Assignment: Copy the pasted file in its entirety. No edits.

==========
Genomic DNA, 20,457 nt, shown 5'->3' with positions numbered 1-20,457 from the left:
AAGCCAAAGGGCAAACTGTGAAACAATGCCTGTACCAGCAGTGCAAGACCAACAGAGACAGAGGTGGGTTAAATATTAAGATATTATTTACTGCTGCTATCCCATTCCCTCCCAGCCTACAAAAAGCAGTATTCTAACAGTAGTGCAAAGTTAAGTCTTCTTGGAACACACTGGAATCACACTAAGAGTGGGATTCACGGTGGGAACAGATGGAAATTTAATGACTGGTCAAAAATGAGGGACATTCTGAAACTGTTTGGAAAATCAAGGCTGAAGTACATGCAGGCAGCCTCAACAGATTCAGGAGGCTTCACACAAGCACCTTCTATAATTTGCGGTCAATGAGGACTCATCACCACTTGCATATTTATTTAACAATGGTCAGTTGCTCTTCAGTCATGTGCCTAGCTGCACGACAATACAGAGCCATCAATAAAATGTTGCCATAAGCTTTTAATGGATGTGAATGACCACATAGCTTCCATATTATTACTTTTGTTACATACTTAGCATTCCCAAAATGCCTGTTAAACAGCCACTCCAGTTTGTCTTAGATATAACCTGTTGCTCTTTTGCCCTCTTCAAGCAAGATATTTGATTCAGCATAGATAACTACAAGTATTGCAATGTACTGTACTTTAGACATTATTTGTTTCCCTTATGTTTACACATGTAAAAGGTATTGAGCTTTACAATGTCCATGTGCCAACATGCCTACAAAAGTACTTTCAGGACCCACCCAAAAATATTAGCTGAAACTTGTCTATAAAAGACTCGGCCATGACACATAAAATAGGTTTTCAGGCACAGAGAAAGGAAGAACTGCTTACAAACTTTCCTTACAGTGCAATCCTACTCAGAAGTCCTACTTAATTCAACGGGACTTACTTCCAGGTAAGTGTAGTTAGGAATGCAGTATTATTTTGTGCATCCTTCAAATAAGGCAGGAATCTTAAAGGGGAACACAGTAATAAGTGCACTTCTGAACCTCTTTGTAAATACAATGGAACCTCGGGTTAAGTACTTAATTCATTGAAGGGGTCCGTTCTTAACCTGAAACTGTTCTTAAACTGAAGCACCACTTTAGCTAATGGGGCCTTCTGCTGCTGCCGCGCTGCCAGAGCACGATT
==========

Genomic DNA, 20,457 nt, shown 5'->3' with positions numbered 1-20,457 from the left:
AAGCCAAAGGGCAAACTGTGAAACAATGCCTGTACCAGCAGTGCAAGACCAACAGAGACAGAGGTGGGTTAAATATTAAGATATTATTTACTGCTGCTATCCCATTCCCTCCCAGCCTACAAAAAGCAGTATTCTAACAGTAGTGCAAAGTTAAGTCTTCTTGGAACACACTGGAATCACACTAAGAGTGGGATTCACGGTGGGAACAGATGGAAATTTAATGACTGGTCAAAAATGAGGGACATTCTGAAACTGTTTGGAAAATCAAGGCTGAAGTACATGCAGGCAGCCTCAACAGATTCAGGAGGCTTCACACAAGCACCTTCTATAATTTGCGGTCAATGAGGACTCATCACCACTTGCATATTTATTTAACAATGGTCAGTTGCTCTTCAGTCATGTGCCTAGCTGCACGACAATACAGAGCCATCAATAAAATGTTGCCATAAGCTTTTAATGGATGTGAATGACCACATAGCTTCCATATTATTACTTTTGTTACATACTTAGCATTCCCAAAATGCCTGTTAAACAGCCACTCCAGTTTGTCTTAGATATAACCTGTTGCTCTTTTGCCCTCTTCAAGCAAGATATTTGATTCAGCATAGATAACTACAAGTATTGCAATGTACTGTACTTTAGACATTATTTGTTTCCCTTATGTTTACACATGTAAAAGGTATTGAGCTTTACAATGTCCATGTGCCAACATGCCTACAAAAGTACTTTCAGGACCCACCCAAAAATATTAGCTGAAACTTGTCTATAAAAGACTCGGCCATGACACATAAAATAGGTTTTCAGGCACAGAGAAAGGAAGAACTGCTTACAAACTTTCCTTACAGTGCAATCCTACTCAGAAGTCCTACTTAATTCAACGGGACTTACTTCCAGGTAAGTGTAGTTAGGAATGCAGTATTATTTTGTGCATCCTTCAAATAAGGCAGGAATCTTAAAGGGGAACACAGTAATAAGTGCACTTCTGAACCTCTTTGTAAATACAATGGAACCTCGGGTTAAGTACTTAATTCATTGAAGGGGTCCGTTCTTAACCTGAAACTGTTCTTAAACTGAAGCACCACTTTAGCTAATGGGGCCTTCTGCTGCTGCCGCGCTGCCAGAGCACGATT